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Brain Snacks: Stages of Attachment and Attachment Styles

We learned from our previous Brain Snack that John Bowlby was the one who studied the attachment behaviors of infants with their mothers. Bowlby believed that the mother’s relationship with their child during infancy could affect the child’s overall development through the years. Bowlby (1969) termed “attachment” as the “lasting psychological connectedness between human beings (McLeod, 2017).”

Stages of attachment (from Schaffer & Emerson, 1964)

Asocial (0-6 weeks old) Social and non-social cues will produce a reaction (e.g. smiling)

Indiscriminate attachment (6 wks-7 mos old) Babies enjoy human company, and are easily comfortable with a caregiver

Specific attachment (7-9 mos old) Babies have a “secure base” or a specific person that they seek comfort and protection from; stranger anxiety is usually heightened during this stage

Multiple attachments (9 mos onwards) Babies become more independent and can confidently form attachments with multiple people (e.g. grandparents, neighbors, etc)

Who came up with Attachment Styles?

Mary Ainsworth, who was a colleague of Bowlby’s, furthered the study on attachment in the late 1970s when she came up with an experiment to see how infants, whose primary attachment is towards their mothers, would react to unfamiliar situations. The experiment is called the “Strange Situation”, which consists of 8 episodes:

  • Mother and child enter the room

  • Mother responds and interacts with child in the room

  • Stranger enters room and interacts with mother in front of the child

  • Mother leaves the room; stranger and child are left

  • Mother returns, comforts the child if necessary; stranger leaves

  • Mother leaves the room; child is alone

  • Stranger returns to accompany and comfort the child (if needed)

  • Mother returns to comfort the child; stranger leaves quietly

What are the three attachment styles according to Ainsworth?

After conducting this experiment, Ainsworth discovered that the differences in attachment styles are dependent on the mother’s behavior during a critical period of the child’s development. This means that the child’s attachment style depends on how well and how appropriately the mother responds to their child’s needs.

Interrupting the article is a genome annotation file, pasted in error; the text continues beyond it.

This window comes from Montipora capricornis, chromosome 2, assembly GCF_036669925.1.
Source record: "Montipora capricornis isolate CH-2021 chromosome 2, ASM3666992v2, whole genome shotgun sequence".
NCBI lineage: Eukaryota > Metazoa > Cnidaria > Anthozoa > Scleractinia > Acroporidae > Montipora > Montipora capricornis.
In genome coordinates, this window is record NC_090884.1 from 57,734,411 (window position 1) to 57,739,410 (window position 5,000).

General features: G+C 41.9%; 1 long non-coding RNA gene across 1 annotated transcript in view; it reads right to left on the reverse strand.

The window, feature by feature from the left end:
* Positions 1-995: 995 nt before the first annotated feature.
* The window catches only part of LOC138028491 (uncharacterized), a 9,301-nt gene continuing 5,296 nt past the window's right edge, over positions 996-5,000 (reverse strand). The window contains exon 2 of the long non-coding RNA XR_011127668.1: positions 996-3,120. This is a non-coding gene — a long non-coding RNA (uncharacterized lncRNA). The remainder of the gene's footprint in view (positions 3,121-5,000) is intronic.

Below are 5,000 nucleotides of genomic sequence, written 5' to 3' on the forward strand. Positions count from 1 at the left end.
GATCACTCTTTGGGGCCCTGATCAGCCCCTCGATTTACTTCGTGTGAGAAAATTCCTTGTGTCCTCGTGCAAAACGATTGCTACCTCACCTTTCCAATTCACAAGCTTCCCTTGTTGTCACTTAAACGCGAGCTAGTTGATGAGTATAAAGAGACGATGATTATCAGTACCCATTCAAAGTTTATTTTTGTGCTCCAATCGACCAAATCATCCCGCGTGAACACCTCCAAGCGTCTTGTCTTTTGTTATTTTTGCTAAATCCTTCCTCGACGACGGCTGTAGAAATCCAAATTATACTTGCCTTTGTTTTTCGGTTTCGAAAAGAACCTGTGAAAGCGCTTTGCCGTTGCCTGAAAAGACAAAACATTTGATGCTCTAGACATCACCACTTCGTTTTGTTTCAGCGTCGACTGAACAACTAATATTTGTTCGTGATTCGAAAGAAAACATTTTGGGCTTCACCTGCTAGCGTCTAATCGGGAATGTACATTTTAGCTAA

• Secure attachment: The child was observed to show distress when separated from mother. They were avoidant of the stranger (unless accompanied by mother), and were happy to see mother after separation. This was observed in 70% of the babies.

  • Ambivalent-insecure attachment: The child was observed to have intense distress when separated from their mother. They had a significant fear of the stranger. When their mother returned, they approached her, but rejected contact after separation. This was observed in 15% of the babies.

  • Avoidant-insecure attachment: The child showed no interest when separated from their mother. They played happily with the stranger, and ignored their mother after separation. This was observed in 15% of the babies.

Knowing and understanding our child’s attachment style at an early age can be helpful in allowing parent, guardians, and teachers to appropriately take care of young children’s needs. Again, our role as caregivers does not end with providing for our child’s physical and material needs. Emotional needs, although quite difficult to notice, play a huge role in the development of children’s personalities and temperaments.


Cherry, K. (2020). The different types of attachment styles. Retrieved from

Duschinsky, R. (2015). The emergence of the disorganized/disoriented (D) attachment classification, 1979–1982. History of Psychology, 18(1), 32-46.

McLeod, S. A. (2017, Febuary 05). Attachment theory. Simply Psychology.

Psychology Unlocked. [PsychologyUnlocked]. (2017, April 28). The Strange Situation | Mary Ainsworth, 1969 | Developmental Psychology [Video]. Youtube.

Waters, E. (2012). The Ainsworth Strange Situation [Lecture notes, PowerPoint slides].

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